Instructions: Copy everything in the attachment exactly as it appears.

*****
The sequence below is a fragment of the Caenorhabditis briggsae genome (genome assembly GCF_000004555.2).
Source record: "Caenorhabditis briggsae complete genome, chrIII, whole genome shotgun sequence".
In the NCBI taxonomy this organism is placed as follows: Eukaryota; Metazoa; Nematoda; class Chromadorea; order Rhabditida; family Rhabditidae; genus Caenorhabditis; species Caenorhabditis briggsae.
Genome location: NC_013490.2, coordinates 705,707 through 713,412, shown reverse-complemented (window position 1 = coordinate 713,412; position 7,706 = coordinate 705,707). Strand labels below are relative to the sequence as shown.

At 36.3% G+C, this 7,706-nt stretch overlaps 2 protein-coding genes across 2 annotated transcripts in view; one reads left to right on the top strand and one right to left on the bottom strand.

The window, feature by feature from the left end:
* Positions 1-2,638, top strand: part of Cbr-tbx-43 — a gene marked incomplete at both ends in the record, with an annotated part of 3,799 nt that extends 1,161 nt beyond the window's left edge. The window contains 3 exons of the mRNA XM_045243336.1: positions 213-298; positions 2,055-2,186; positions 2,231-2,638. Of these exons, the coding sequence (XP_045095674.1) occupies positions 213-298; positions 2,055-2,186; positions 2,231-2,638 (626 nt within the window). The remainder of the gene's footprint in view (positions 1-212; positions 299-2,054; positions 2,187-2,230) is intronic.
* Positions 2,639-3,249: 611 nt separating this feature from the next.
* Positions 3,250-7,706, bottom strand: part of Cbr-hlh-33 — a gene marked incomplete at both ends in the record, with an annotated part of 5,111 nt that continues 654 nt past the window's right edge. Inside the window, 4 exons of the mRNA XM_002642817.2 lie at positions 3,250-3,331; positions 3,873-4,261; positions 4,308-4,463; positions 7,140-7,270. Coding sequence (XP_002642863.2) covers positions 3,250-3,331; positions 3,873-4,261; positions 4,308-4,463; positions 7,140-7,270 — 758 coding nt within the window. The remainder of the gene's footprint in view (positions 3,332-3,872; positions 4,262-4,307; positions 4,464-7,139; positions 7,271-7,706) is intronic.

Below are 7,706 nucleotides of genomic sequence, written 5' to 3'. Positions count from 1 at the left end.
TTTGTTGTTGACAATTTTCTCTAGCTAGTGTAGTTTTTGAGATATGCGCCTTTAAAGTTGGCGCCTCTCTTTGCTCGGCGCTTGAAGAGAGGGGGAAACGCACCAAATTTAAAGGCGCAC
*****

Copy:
The sequence below is a fragment of the Caenorhabditis briggsae genome (genome assembly GCF_000004555.2).
Source record: "Caenorhabditis briggsae complete genome, chrIII, whole genome shotgun sequence".
In the NCBI taxonomy this organism is placed as follows: Eukaryota; Metazoa; Nematoda; class Chromadorea; order Rhabditida; family Rhabditidae; genus Caenorhabditis; species Caenorhabditis briggsae.
Genome location: NC_013490.2, coordinates 705,707 through 713,412, shown reverse-complemented (window position 1 = coordinate 713,412; position 7,706 = coordinate 705,707). Strand labels below are relative to the sequence as shown.

At 36.3% G+C, this 7,706-nt stretch overlaps 2 protein-coding genes across 2 annotated transcripts in view; one reads left to right on the top strand and one right to left on the bottom strand.

The window, feature by feature from the left end:
* Positions 1-2,638, top strand: part of Cbr-tbx-43 — a gene marked incomplete at both ends in the record, with an annotated part of 3,799 nt that extends 1,161 nt beyond the window's left edge. The window contains 3 exons of the mRNA XM_045243336.1: positions 213-298; positions 2,055-2,186; positions 2,231-2,638. Of these exons, the coding sequence (XP_045095674.1) occupies positions 213-298; positions 2,055-2,186; positions 2,231-2,638 (626 nt within the window). The remainder of the gene's footprint in view (positions 1-212; positions 299-2,054; positions 2,187-2,230) is intronic.
* Positions 2,639-3,249: 611 nt separating this feature from the next.
* Positions 3,250-7,706, bottom strand: part of Cbr-hlh-33 — a gene marked incomplete at both ends in the record, with an annotated part of 5,111 nt that continues 654 nt past the window's right edge. Inside the window, 4 exons of the mRNA XM_002642817.2 lie at positions 3,250-3,331; positions 3,873-4,261; positions 4,308-4,463; positions 7,140-7,270. Coding sequence (XP_002642863.2) covers positions 3,250-3,331; positions 3,873-4,261; positions 4,308-4,463; positions 7,140-7,270 — 758 coding nt within the window. The remainder of the gene's footprint in view (positions 3,332-3,872; positions 4,262-4,307; positions 4,464-7,139; positions 7,271-7,706) is intronic.

Below are 7,706 nucleotides of genomic sequence, written 5' to 3'. Positions count from 1 at the left end.
TTTGTTGTTGACAATTTTCTCTAGCTAGTGTAGTTTTTGAGATATGCGCCTTTAAAGTTGGCGCCTCTCTTTGCTCGGCGCTTGAAGAGAGGGGGAAACGCACCAAATTTAAAGGCGCAC